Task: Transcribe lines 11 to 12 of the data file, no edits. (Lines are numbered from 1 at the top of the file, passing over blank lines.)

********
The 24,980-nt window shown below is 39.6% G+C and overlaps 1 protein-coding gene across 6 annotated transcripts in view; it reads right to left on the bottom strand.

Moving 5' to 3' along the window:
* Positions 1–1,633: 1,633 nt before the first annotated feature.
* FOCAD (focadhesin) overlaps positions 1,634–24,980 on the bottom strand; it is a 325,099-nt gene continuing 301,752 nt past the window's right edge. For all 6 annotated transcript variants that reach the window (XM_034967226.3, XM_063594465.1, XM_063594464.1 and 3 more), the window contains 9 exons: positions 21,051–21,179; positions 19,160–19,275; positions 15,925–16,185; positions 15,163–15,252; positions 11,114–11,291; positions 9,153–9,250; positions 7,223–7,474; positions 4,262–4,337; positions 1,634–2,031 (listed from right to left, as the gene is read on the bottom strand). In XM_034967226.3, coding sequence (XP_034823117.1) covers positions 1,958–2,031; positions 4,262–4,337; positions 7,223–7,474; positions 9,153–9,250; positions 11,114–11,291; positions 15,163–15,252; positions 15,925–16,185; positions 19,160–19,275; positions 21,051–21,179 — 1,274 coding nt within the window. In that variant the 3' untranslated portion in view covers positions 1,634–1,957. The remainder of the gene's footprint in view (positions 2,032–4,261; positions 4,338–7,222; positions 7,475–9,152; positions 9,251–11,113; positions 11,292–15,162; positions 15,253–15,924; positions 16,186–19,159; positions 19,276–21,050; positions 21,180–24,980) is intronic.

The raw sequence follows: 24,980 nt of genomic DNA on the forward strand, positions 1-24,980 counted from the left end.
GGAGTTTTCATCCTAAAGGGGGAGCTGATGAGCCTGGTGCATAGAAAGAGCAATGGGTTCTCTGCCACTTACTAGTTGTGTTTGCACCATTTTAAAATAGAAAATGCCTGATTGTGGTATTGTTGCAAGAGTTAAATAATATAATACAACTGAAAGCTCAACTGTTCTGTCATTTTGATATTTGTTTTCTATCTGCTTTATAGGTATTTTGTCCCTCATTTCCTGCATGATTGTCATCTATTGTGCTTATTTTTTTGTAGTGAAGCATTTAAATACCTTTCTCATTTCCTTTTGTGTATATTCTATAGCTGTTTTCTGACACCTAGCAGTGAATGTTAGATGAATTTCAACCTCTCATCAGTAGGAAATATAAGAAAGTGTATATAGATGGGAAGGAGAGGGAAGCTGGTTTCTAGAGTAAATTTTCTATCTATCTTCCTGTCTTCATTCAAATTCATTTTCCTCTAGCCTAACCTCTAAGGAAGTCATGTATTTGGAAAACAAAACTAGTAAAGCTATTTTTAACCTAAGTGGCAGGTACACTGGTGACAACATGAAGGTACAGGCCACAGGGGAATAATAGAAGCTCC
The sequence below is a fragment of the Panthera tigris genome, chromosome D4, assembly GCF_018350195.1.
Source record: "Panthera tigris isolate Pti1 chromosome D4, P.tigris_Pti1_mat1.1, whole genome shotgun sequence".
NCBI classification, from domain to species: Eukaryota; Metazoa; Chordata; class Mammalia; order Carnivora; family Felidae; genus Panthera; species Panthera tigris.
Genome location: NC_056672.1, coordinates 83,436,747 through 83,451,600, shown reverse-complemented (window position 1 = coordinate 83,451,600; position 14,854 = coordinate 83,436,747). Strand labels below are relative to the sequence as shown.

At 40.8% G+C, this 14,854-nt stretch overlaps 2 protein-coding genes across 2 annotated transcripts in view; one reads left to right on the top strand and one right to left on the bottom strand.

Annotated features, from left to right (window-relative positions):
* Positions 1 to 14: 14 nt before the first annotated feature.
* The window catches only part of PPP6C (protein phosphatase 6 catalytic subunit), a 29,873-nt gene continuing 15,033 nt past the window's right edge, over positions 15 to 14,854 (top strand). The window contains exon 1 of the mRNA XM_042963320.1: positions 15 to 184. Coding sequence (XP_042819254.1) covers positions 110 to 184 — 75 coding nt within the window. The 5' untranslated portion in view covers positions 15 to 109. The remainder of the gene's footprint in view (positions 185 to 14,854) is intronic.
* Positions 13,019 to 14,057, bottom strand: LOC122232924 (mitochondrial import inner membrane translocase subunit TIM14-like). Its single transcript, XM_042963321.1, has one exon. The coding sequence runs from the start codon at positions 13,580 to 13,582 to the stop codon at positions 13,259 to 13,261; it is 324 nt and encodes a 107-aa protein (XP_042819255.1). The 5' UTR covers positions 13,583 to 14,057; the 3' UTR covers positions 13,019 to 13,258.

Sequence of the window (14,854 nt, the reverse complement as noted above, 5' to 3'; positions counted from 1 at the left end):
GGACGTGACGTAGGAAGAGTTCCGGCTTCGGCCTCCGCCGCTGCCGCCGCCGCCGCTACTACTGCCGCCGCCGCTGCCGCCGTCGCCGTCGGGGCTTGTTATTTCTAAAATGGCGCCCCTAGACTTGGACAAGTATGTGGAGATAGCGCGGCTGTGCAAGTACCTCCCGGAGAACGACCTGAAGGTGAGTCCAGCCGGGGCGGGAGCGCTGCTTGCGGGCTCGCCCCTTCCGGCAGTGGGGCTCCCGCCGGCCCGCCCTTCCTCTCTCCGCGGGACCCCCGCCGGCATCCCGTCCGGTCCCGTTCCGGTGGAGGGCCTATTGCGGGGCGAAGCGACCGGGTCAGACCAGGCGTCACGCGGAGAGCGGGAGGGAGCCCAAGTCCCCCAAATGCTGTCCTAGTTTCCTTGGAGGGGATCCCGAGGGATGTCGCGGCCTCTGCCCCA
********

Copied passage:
At 40.8% G+C, this 14,854-nt stretch overlaps 2 protein-coding genes across 2 annotated transcripts in view; one reads left to right on the top strand and one right to left on the bottom strand.

Annotated features, from left to right (window-relative positions):